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After delay, workers fumigate Senate building again

Letters addressed to two U.S. senators contained dangerous amounts of anthrax.  

WASHINGTON (CNN) -- Health workers began their second attempt late Friday to fumigate portions of the Hart Senate Office Building, more than two months after it closed because of anthrax contamination, an EPA spokeswoman said.

Workers had planned to begin fumigating the ventilation system in the building's southeast quadrant at 10 a.m. on Friday, according to Lt. Dan Nichols of the U.S. Capitol Police. But officials halted the process because the humidity level in the building was not high enough to carry the gas.

The fumigation work finally began around 5:30 p.m. EST, and was expected to continue for another 24 hours.

An attempt nearly two weeks ago to neutralize the anthrax spores in the heating, ventilation, air conditioning (HVAC) system had to be aborted because of a mechanical problem.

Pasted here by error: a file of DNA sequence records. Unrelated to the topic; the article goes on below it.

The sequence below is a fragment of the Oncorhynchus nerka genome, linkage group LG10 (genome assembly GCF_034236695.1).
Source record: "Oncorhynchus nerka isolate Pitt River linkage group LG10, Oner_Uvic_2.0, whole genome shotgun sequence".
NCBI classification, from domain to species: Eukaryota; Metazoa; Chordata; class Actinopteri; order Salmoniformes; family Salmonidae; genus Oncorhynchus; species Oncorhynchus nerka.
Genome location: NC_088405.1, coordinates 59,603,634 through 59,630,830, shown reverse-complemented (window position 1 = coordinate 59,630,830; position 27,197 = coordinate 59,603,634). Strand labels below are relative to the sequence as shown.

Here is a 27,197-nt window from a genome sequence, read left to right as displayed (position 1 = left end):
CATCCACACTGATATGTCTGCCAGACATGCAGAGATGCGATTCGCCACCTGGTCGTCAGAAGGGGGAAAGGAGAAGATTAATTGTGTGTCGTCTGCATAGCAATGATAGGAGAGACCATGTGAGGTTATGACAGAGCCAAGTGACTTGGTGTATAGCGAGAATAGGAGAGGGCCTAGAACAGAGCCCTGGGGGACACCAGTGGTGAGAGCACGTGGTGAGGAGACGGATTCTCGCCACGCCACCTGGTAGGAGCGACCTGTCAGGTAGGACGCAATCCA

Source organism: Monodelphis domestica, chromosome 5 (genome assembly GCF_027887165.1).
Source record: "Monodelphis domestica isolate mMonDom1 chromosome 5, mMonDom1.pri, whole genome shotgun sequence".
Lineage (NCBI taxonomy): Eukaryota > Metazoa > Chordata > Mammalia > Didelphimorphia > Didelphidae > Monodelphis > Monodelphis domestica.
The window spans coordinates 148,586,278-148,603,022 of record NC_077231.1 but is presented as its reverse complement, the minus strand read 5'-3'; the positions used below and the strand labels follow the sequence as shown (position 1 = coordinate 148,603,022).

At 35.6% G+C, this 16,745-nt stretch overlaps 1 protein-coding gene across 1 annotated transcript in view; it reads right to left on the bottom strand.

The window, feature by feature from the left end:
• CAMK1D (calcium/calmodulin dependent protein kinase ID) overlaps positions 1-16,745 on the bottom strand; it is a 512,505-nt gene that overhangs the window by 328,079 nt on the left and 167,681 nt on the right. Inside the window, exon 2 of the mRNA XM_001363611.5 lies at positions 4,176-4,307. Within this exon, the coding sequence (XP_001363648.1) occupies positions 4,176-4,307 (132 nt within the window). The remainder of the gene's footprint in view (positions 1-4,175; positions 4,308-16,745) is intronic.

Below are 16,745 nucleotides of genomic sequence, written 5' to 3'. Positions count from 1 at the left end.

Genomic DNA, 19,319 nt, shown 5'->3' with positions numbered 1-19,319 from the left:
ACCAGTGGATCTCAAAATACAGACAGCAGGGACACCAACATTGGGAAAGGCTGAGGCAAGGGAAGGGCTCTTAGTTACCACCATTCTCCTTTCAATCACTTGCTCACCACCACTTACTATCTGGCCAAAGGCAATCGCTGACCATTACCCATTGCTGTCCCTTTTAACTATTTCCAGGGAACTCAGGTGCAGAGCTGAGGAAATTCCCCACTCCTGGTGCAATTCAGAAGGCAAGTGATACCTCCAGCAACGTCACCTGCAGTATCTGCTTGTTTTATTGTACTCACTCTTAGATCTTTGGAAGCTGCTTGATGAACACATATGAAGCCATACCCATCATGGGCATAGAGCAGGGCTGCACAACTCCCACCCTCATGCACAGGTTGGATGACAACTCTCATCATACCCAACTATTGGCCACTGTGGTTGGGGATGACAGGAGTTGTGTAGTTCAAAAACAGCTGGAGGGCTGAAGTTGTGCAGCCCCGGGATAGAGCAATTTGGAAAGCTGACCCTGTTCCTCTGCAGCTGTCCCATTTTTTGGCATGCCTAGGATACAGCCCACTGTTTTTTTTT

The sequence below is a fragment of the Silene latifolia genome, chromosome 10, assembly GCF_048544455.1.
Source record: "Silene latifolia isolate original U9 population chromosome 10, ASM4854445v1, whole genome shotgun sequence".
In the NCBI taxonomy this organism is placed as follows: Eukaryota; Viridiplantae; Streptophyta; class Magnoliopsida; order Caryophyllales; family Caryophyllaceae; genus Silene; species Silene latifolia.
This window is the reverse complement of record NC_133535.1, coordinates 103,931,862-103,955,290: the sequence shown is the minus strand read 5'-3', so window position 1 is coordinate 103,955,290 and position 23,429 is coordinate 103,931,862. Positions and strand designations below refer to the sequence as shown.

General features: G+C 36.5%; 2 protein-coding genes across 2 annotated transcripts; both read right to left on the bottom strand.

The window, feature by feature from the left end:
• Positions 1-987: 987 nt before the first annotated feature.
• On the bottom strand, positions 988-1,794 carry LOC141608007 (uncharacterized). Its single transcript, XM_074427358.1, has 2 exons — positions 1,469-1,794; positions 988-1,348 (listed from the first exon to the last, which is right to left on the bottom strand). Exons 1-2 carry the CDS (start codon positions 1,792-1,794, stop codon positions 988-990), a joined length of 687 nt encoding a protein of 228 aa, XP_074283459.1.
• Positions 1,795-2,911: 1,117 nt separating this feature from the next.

Under the direction of the Environmental Protection Agency, chlorine dioxide gas was pumped through the ventilation system, but a mechanical error kept the gas saturation from reaching proper concentration levels necessary to kill the anthrax.

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Other areas of the building were fumigated at the beginning of December.

House Minority Leader Richard Gephardt said earlier this month the anthrax problem in the Hart building "was more serious than any of us thought."

"I'm told by the experts that it's going to take a long time to make sure that all the spores are out of the building," he said. "And even when they're at that point, there'll still be the possibility of spores being left behind."

The EPA will take environmental tests of all the offices before the building is reopened, which they still hope will happen by the end of January.




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